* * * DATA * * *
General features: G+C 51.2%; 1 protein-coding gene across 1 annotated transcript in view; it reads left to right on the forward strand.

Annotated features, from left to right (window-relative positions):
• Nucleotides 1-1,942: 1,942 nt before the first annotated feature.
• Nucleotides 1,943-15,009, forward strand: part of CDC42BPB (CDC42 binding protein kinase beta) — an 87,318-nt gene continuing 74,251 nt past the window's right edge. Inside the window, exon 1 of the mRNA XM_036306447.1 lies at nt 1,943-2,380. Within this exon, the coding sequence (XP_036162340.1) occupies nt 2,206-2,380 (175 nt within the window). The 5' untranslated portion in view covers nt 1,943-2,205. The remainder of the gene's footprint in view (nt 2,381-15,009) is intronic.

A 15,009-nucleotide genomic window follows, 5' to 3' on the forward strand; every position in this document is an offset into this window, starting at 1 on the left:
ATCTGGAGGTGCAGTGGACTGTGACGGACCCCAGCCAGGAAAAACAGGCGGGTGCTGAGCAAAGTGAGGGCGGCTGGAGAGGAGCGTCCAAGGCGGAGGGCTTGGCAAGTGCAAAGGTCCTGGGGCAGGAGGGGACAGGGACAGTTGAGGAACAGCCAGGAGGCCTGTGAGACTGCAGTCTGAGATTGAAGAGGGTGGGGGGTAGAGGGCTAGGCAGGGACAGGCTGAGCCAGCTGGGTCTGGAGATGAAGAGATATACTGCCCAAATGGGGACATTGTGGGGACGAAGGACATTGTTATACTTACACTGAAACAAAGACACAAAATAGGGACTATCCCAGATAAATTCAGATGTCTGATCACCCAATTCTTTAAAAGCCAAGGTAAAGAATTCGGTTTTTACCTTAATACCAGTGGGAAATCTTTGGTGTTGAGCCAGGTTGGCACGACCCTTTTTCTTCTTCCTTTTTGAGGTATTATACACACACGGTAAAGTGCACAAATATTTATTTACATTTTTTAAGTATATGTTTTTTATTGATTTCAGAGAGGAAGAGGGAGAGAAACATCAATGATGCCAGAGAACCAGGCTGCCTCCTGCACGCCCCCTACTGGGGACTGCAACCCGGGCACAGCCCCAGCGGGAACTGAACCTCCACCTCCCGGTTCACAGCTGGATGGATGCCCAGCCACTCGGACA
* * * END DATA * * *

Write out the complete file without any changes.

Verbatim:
General features: G+C 51.2%; 1 protein-coding gene across 1 annotated transcript in view; it reads left to right on the forward strand.

Annotated features, from left to right (window-relative positions):
• Nucleotides 1-1,942: 1,942 nt before the first annotated feature.
• Nucleotides 1,943-15,009, forward strand: part of CDC42BPB (CDC42 binding protein kinase beta) — an 87,318-nt gene continuing 74,251 nt past the window's right edge. Inside the window, exon 1 of the mRNA XM_036306447.1 lies at nt 1,943-2,380. Within this exon, the coding sequence (XP_036162340.1) occupies nt 2,206-2,380 (175 nt within the window). The 5' untranslated portion in view covers nt 1,943-2,205. The remainder of the gene's footprint in view (nt 2,381-15,009) is intronic.

A 15,009-nucleotide genomic window follows, 5' to 3' on the forward strand; every position in this document is an offset into this window, starting at 1 on the left:
ATCTGGAGGTGCAGTGGACTGTGACGGACCCCAGCCAGGAAAAACAGGCGGGTGCTGAGCAAAGTGAGGGCGGCTGGAGAGGAGCGTCCAAGGCGGAGGGCTTGGCAAGTGCAAAGGTCCTGGGGCAGGAGGGGACAGGGACAGTTGAGGAACAGCCAGGAGGCCTGTGAGACTGCAGTCTGAGATTGAAGAGGGTGGGGGGTAGAGGGCTAGGCAGGGACAGGCTGAGCCAGCTGGGTCTGGAGATGAAGAGATATACTGCCCAAATGGGGACATTGTGGGGACGAAGGACATTGTTATACTTACACTGAAACAAAGACACAAAATAGGGACTATCCCAGATAAATTCAGATGTCTGATCACCCAATTCTTTAAAAGCCAAGGTAAAGAATTCGGTTTTTACCTTAATACCAGTGGGAAATCTTTGGTGTTGAGCCAGGTTGGCACGACCCTTTTTCTTCTTCCTTTTTGAGGTATTATACACACACGGTAAAGTGCACAAATATTTATTTACATTTTTTAAGTATATGTTTTTTATTGATTTCAGAGAGGAAGAGGGAGAGAAACATCAATGATGCCAGAGAACCAGGCTGCCTCCTGCACGCCCCCTACTGGGGACTGCAACCCGGGCACAGCCCCAGCGGGAACTGAACCTCCACCTCCCGGTTCACAGCTGGATGGATGCCCAGCCACTCGGACA